6. says:

    This was a terrific war story engaging and well paced The storytelling was almost as fluid as a novel However this wasn t fiction the horrors the book described were real, and real people suffered through them In addition, the book raises some serious moral issues about the government s reluctance to allow the escapees to tell their stories to the public, until it was convenient Recently, we seem to see government behavior during WWII through rose tinted glasses, and this book helps dispel that picture a little.


  7. says:

    Dad said this was real good but parts of it were very hard to read because the stuff they went through was so awful He had been to most of the places mentioned in the book the Philippines, Singapore when he was in the Navy during Vietnam.


  8. says:

    I read this book on vacation this year and what these men went through was no vacation It s not light reading by any stretch of the imagination, but the story moves very quickly If you like suspense novels with historical foundations, it s the book for you.


  9. says:

    Excellent book We don t hear about the Philippines during WW II, because it was a shameful thing to leave so many Americans behind to face the advancing and brutal Japanese Many of them died horrible deaths This book tells the story of the only group of POW s to make it out of the Davao prison camp in the Philippines Escape was 99% impossible because Davao was surrounded by a dangerous swamp, and most people that attempted either died or were captured These men not only made it out, but went on to cause the Japanese some serious grief Up to this point, the public had no idea what had happened to the fighting men in the Philippines when MacArthur left and the Japanese invaded What is shocking is the extreme censorship of the day, but understanding that era is a big help to understand why a lid was kept on the story of the Philippines This is a well researched book, and just about every paragraph has a link in the Kindle edition should you want to go directly to the footnote and read the source Bittersweet ending but I loved reading the epilogue to find out what the boys did after the war.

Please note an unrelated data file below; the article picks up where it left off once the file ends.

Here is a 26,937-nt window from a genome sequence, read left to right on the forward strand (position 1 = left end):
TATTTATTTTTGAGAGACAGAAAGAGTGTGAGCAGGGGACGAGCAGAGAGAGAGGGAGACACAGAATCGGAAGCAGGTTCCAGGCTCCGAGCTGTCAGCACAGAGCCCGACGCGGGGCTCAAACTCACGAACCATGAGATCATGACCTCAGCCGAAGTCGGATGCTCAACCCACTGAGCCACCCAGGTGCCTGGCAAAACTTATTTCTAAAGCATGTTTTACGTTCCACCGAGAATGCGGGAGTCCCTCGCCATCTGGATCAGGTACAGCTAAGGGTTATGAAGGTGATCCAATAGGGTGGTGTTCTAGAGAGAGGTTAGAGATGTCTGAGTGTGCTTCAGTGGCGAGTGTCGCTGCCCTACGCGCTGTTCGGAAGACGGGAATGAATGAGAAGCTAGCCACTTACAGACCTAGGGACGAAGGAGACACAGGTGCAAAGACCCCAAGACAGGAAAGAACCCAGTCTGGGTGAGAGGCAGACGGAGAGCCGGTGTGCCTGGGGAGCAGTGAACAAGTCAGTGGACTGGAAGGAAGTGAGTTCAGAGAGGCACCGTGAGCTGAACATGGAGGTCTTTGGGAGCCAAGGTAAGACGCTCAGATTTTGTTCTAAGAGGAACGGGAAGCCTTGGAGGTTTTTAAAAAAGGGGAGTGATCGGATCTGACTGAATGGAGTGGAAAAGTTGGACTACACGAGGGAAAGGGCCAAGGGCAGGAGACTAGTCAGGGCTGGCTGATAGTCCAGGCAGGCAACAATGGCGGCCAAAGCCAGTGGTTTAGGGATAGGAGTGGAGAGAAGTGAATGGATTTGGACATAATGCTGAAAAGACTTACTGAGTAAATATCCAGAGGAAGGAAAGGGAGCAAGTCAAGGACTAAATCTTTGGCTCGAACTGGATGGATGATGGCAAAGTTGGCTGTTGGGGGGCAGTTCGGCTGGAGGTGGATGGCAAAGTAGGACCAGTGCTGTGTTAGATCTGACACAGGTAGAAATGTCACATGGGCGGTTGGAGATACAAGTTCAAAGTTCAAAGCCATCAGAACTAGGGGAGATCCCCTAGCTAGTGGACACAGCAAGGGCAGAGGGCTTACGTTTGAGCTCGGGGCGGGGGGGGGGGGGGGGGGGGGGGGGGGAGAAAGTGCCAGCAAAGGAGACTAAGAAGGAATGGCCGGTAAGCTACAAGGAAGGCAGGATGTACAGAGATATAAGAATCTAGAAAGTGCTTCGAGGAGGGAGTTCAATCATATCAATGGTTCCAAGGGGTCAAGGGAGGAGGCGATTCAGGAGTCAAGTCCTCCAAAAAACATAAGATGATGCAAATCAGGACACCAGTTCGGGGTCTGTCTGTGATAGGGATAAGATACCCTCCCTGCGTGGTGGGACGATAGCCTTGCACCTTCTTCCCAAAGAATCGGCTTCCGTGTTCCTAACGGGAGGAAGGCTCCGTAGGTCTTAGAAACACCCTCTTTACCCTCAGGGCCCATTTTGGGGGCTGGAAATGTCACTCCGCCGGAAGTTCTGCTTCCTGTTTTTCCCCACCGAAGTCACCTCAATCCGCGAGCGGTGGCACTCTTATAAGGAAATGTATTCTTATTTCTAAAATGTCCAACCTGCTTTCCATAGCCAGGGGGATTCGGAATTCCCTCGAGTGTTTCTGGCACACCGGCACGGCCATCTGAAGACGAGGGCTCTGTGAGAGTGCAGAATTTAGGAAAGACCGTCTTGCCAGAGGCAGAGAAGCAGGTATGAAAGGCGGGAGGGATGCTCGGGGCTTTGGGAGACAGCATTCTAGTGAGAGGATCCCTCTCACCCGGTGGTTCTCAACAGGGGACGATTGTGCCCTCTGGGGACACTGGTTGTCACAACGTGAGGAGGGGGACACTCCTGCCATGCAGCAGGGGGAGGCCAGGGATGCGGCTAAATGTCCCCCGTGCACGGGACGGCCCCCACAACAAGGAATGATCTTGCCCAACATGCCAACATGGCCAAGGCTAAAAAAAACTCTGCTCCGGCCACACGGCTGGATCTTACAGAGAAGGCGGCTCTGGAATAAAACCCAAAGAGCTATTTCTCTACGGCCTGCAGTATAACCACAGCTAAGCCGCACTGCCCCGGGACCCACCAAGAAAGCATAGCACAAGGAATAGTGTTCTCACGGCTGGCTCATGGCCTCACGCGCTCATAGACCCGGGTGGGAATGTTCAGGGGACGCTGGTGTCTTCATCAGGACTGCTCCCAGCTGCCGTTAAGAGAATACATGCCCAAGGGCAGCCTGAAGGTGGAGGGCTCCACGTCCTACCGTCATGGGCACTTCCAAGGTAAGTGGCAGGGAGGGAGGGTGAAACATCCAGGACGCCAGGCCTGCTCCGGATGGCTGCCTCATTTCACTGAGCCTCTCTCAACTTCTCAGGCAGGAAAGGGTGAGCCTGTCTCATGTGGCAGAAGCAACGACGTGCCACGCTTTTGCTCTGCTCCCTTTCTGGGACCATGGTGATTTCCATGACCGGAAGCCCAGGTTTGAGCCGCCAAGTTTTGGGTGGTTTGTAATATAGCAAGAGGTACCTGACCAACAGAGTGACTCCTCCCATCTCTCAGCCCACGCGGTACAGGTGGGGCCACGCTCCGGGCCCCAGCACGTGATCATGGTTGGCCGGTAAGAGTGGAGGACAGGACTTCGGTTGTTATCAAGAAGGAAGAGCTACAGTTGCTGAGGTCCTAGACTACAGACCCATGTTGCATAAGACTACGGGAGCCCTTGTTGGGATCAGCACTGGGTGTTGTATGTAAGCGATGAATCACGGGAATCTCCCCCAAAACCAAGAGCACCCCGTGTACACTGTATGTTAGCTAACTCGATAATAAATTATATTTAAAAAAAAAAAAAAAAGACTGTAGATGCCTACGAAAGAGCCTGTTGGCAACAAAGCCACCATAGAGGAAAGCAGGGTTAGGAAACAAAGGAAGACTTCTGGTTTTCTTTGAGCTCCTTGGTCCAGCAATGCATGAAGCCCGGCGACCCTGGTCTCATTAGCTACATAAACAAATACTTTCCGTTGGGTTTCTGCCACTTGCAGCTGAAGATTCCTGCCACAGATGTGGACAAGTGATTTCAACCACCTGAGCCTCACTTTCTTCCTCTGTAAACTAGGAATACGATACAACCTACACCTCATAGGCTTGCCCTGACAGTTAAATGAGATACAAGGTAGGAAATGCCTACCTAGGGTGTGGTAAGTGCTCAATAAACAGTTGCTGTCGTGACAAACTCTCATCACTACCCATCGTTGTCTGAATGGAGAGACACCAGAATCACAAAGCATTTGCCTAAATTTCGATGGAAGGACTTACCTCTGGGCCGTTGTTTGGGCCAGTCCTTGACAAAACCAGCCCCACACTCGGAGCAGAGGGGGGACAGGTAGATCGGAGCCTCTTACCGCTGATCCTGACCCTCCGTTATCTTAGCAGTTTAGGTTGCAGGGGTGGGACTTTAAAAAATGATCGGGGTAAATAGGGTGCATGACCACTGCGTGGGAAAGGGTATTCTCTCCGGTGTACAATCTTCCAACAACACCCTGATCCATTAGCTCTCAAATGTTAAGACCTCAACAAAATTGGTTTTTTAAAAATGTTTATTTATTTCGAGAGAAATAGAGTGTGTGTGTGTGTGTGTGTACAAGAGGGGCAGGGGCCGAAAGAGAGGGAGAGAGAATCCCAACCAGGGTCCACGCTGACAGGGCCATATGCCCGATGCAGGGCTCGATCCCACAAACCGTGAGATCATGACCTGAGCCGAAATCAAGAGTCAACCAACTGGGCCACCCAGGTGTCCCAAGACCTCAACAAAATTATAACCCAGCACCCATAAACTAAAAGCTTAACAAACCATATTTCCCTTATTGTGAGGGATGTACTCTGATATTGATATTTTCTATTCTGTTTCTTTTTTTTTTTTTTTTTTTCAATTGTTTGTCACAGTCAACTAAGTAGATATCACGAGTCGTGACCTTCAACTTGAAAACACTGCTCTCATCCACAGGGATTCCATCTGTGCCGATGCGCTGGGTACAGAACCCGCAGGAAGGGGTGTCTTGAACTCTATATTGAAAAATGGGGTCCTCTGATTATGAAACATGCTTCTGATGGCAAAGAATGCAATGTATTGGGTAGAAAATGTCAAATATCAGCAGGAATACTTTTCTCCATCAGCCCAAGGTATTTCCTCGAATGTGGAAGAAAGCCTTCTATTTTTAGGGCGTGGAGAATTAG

10. says:

    The subtitle says a lot about this book forgotten and daring It is an epic true story of the brutal reality endured by the survivors of Japan s overthrow of U.S forces on the Bataan Peninsula and the only successful escape by americans from a Japanese prisoner of war camp in the Philippines Lukacs succeeds in honoring the real life heroes, most of whom perished at the hands of their inhumane captors, and those very few who risked everything to escape to freedom There are literally hundreds of real life characters in this tragedy, yet Lukacs manages to put flesh on nearly every back story and provides a strong sense that they were our fathers, sisters, brothers, classmates and neighbors Sheesh Did I just call it a tragedy Make no mistake, it is a triumphant replete with determination against the impossible but in the end triumph came for few, and so late Honor them the survivors and fallen alike their sacrifice was for the just freedoms we enjoy in their absence read it and remember.